HALIFAX COUNTY, N.C. — On a quiet, rural road in Halifax County, farmer Haywood Harrell starts a new day.
“It’s a heritage,” Harrel told Channel 9′s Ken Lemon. “I grew up a sharecropper.”
He has thousands of acres waiting for new seeds.
“It’s a struggle out here,” Harrell said.
Harrell’s fields and tractors don’t immediately bring to mind electric cars and solar power, but he says the thing he wants to plant most is a resource sprouting big in Cabarrus County: solar farms.
Power suppliers tell us Harrell could make as much as $700 an acre with a solar farm compared, to the $35 to $50 an acre from crops.
Harrell is banking on a new program backed by Duke Energy called the Diversity in Clean Energy initiative, or DiCE, to help.
“It’s always good to have something you can bank on,” he said.
The program is designed to create a database of Black and diverse businesses that can contribute to what is expected to be a booming industry, especially in North Carolina, which is one of the leading states for clean energy production.
The list of people the program is looking to engage includes not just energy suppliers, but contractors, logistics, transportation and everyone else it takes to get power from the farm to homes and businesses.
Big names are backing the initiative including Microsoft, GM, Kroger and T-Mobile.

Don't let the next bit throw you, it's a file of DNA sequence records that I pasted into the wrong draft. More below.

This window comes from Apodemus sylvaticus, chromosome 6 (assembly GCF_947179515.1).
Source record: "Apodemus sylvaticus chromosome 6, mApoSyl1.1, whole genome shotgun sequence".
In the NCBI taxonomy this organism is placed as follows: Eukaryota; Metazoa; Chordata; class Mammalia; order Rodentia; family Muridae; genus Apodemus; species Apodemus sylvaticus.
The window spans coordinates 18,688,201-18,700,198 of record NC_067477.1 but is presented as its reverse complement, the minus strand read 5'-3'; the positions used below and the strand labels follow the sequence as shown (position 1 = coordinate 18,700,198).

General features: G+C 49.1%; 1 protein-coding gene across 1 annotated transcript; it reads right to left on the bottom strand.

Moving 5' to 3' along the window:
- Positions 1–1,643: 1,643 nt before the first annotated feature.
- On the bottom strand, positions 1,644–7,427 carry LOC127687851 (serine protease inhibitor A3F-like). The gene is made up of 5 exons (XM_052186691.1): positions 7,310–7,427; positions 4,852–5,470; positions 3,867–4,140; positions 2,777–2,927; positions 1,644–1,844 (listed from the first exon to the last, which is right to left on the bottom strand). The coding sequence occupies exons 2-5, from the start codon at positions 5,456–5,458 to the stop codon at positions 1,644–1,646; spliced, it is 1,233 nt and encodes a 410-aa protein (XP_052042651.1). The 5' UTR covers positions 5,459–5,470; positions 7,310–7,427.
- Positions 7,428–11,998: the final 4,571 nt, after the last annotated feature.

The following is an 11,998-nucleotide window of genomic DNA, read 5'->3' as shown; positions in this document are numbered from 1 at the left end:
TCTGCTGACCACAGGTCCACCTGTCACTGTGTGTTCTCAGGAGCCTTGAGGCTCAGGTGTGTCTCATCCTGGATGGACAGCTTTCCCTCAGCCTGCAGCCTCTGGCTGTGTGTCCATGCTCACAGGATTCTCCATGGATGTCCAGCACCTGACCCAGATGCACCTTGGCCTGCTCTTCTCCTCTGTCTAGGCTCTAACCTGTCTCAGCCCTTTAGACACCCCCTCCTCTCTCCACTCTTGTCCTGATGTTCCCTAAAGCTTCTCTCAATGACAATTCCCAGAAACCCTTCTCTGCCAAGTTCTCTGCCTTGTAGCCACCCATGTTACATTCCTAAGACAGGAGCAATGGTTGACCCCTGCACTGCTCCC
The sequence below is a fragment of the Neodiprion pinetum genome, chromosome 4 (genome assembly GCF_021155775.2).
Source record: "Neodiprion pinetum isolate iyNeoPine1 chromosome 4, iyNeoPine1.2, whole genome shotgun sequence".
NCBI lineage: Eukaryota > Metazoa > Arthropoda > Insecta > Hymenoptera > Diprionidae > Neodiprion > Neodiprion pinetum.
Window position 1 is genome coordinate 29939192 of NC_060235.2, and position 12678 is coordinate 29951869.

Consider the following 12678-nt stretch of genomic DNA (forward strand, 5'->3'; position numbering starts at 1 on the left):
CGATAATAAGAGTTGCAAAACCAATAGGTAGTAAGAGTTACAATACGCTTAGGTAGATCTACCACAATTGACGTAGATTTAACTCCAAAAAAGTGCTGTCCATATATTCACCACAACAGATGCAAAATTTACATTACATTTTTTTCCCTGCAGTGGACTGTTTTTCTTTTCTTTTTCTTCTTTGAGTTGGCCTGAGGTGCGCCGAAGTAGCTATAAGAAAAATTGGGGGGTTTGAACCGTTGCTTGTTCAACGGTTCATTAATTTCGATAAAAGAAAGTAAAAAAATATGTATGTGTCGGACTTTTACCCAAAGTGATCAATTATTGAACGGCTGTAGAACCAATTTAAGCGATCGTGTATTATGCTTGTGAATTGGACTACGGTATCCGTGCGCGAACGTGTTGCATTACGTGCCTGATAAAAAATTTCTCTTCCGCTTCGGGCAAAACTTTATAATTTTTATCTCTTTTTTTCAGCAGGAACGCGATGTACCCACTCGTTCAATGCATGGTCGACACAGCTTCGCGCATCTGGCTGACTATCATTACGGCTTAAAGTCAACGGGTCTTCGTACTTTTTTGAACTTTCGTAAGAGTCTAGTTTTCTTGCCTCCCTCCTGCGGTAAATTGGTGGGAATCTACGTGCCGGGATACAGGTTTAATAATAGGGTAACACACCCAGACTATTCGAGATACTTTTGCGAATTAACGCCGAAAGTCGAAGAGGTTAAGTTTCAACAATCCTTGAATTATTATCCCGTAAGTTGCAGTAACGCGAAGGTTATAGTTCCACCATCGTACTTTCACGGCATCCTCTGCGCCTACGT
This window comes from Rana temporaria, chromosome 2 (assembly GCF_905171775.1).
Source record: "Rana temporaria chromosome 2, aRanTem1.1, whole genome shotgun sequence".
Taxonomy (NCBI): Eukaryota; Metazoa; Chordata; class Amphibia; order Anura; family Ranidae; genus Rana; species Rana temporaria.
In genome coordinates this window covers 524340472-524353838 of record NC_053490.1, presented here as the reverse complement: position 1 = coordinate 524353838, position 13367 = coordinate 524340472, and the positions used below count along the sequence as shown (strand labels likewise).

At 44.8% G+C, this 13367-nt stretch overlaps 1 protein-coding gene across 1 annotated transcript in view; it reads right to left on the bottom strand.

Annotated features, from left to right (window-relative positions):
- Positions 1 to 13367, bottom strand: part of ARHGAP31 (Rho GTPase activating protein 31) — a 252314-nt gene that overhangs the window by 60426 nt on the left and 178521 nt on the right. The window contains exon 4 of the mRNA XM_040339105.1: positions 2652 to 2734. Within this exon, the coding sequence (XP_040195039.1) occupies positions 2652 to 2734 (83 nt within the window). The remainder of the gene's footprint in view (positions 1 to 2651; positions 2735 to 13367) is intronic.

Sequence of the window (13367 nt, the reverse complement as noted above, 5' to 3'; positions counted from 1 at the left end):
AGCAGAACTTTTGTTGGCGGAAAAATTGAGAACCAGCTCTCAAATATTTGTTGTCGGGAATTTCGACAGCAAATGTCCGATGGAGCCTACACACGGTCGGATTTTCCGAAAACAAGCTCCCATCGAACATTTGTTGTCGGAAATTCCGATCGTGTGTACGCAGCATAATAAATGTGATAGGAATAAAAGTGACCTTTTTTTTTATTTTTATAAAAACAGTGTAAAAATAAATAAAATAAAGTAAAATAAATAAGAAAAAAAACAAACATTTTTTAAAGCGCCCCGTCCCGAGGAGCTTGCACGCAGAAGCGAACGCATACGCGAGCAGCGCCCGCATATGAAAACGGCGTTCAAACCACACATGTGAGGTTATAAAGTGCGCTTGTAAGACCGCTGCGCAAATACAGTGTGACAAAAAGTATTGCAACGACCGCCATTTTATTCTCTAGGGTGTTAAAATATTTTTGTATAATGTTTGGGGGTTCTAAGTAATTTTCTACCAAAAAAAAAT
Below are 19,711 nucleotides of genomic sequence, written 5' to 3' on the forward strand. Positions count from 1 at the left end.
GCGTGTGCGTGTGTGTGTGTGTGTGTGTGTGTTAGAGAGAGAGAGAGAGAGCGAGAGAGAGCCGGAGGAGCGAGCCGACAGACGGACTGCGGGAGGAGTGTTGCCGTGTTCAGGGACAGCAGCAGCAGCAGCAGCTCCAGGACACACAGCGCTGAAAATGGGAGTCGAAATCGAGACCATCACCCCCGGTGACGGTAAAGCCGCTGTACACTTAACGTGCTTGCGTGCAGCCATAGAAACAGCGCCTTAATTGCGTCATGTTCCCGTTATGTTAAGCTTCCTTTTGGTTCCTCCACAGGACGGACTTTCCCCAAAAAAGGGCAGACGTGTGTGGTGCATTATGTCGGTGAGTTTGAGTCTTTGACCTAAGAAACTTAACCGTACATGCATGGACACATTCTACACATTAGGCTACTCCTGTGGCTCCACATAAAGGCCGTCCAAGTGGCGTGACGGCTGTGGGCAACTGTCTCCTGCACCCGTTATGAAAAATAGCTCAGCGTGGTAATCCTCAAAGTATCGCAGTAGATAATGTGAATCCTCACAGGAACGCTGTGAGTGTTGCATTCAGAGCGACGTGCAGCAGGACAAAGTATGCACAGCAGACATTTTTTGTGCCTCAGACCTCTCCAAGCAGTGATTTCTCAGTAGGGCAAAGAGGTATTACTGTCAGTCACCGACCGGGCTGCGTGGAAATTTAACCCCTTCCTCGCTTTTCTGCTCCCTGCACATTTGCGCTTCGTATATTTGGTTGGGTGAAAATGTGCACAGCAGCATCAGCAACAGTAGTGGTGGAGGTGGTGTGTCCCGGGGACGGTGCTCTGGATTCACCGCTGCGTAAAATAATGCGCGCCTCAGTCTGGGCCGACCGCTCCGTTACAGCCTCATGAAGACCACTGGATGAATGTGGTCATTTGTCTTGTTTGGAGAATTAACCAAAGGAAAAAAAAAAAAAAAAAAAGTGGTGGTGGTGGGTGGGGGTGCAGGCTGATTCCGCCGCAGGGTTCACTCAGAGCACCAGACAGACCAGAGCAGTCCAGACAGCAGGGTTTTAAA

“We all came together and said this issue is bigger than just a corporation. It’s something that impacts all communities,” said Irvine Sloan, Duke Energy’s vice president for strategic account management.
He said the corporations have not just created a database with names of diverse businesses in clean energy, they’re also networking and marketing for them.
“Where we want to get to is where diverse owned businesses are part of our working economy,” Sloan said.
They want to help smaller suppliers with Black ownership attract attention and compete for contracts.
“We want to create a platform to continue to grow and continue our span to grow over years and years to come,” Sloan said.
That’s big for Ajulo Othow, owner of EnerWealth Solutions, a solar provider in North Carolina.
“Too often we are the last to know or the last at the table,” Othow said.
Othow is president of the board of directors of the Black Owners of Solar Services. She said DiCE is designed to allow businesses that can often go overlooked to be seen and included in an industry with few Black faces.
“There are thousands of solar businesses across the country, and right now our network consists of about 50 businesses,” she said.
All that corporate effort ends up impacting farmers like Harrell.
He is working to make space on his land where Othow can put solar panels on his farm. That will give the former sharecropper the money he needs to keep his family tradition going and growing.
“I want this product to keep going,” he said.
The DiCE database is set to launch in the late summer or early fall of this year.
(WATCH BELOW: The push for more solar farms in North Carolina)
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